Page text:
Monday, July 9, 2012


AZMEX F&F EXTRA 2  9 JUL 2012 

Note:  more than a little interesting, and troubling.  Boots may be in order for some of it.  

Gun-walk critic now heads ATF office here

 Tim Steller Arizona Daily Star 

A year ago, Carlos Canino testified before a U.S. House committee in Washington, D.C., about Operation Fast and Furious, passionately criticizing Arizona-based ATF agents for their actions.

Now he's one of them.

Canino has moved from an attaché post at the U.S. Embassy in Mexico City to a position heading the Bureau of Alcohol, Tobacco, Firearms and Explosives' Tucson office. For Canino, who watched the reports of gun seizures from Arizona piling up in Mexico during 2009 and 2010, it is a chance to make amends for ATF's past mistakes here.

"I requested to come here because the American people lost its trust in ATF in Phoenix," Canino said in an interview in Tucson Friday. "I want to be on the ground floor to get the trust back."

The Tucson office is a branch of the bureau's field office in Phoenix, which oversees ATF operations in Arizona and New Mexico. Canino came in as part of an overhaul of the Phoenix division's leadership after Operation Fast and Furious became a public scandal last year.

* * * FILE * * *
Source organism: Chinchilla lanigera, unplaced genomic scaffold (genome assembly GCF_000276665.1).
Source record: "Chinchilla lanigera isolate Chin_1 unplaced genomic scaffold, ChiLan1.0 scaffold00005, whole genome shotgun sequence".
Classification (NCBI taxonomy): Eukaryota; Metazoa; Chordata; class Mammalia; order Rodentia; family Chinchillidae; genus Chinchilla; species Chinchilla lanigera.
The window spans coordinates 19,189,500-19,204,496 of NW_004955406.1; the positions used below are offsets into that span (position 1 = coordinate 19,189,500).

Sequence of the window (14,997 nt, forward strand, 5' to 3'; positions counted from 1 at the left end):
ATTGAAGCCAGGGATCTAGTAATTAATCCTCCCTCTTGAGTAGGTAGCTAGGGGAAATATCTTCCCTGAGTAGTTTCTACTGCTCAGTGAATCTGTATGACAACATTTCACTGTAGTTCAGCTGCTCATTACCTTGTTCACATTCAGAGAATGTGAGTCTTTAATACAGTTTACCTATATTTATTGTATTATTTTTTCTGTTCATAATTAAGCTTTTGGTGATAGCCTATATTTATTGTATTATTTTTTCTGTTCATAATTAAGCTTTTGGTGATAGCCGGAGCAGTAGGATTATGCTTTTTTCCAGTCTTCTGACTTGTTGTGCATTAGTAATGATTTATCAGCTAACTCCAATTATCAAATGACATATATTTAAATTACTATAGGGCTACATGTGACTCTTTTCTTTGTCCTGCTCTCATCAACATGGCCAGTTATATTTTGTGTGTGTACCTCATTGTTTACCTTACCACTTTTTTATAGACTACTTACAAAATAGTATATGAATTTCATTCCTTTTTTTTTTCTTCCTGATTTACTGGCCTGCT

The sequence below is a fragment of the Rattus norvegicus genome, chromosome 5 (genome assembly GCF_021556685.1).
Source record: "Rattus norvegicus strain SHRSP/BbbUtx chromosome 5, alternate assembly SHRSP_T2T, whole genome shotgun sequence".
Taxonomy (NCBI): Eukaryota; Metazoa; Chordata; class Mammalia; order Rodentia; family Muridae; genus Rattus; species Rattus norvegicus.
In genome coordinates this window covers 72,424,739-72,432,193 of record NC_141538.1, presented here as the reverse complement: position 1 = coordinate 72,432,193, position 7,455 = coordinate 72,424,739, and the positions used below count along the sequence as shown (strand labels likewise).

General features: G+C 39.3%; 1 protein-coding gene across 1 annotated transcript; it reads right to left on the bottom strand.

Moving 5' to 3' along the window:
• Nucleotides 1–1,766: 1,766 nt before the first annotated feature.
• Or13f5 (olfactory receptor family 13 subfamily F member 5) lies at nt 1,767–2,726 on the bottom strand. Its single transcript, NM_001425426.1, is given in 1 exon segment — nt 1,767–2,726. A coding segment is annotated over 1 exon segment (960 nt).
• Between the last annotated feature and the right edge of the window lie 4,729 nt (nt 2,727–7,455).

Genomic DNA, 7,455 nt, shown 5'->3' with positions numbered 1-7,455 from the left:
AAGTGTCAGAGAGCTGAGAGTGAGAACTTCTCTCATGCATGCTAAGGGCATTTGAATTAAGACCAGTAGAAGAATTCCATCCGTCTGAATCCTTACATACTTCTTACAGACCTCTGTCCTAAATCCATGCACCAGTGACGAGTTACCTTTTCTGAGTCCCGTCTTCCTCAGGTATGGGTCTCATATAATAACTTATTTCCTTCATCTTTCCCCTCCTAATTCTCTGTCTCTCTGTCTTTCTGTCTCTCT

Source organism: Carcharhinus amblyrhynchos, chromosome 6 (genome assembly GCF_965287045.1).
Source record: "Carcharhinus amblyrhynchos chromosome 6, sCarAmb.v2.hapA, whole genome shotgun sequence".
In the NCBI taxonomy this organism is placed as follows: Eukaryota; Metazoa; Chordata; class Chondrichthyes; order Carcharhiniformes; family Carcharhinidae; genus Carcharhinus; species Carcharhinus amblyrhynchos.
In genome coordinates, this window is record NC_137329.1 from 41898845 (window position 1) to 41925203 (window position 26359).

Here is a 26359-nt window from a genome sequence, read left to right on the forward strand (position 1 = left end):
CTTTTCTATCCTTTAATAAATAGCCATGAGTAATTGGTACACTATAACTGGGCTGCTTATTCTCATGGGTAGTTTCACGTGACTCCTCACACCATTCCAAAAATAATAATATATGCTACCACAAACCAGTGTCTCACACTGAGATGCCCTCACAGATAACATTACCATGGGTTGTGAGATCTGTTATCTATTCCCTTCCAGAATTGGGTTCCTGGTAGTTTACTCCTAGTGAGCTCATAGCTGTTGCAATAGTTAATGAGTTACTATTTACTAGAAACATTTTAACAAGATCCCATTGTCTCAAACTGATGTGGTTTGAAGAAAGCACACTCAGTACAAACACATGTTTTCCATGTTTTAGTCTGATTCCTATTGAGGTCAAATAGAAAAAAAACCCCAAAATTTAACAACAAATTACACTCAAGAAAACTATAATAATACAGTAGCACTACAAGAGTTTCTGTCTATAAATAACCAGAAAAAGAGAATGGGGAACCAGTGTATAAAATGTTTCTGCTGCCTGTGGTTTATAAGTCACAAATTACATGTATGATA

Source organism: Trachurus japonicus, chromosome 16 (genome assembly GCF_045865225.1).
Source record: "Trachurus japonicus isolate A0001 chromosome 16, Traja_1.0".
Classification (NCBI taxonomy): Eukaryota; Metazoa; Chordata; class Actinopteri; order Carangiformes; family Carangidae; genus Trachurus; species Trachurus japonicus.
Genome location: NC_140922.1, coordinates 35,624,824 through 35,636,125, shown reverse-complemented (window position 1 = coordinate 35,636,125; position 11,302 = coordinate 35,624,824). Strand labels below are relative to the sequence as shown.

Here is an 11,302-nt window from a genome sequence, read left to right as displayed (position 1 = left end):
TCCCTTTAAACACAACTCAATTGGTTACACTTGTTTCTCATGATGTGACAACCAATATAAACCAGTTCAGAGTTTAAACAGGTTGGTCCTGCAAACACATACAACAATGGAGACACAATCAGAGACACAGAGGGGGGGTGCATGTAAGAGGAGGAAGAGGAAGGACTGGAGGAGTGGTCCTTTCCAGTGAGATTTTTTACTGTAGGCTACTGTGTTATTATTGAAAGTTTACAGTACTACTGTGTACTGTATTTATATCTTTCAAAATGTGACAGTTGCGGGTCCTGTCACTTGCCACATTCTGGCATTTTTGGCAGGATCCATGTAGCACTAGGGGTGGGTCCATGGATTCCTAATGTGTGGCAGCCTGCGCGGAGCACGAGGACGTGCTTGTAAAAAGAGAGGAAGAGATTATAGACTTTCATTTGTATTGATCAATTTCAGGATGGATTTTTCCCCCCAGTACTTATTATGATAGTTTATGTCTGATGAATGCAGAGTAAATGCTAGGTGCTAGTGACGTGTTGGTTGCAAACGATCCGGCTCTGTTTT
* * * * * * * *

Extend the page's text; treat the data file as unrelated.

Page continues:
A 23-year veteran of the agency, 47-year-old Canino became known to the nation on July 26, 2011, when he lambasted the ATF Phoenix office's performance in Fast and Furious, even as the supervisor of the operation sat nearby and tried to defend it.

"Everybody's saying this case was so big. It was complicated," Canino testified that day. "Firearms-trafficking cases are not complicated. The reason this was was so big is because we didn't do anything, plain and simple," to stop the traffickers.

"Nobody got stopped!" he said later, his voice rising. "How can you let somebody buy 730 guns? At what point are you going to stop him?"

Canino, a Puerto Rico native who grew up in the Boston area, answered more questions from the Star Friday.

Q: How do you restore people's trust in the ATF here in Arizona?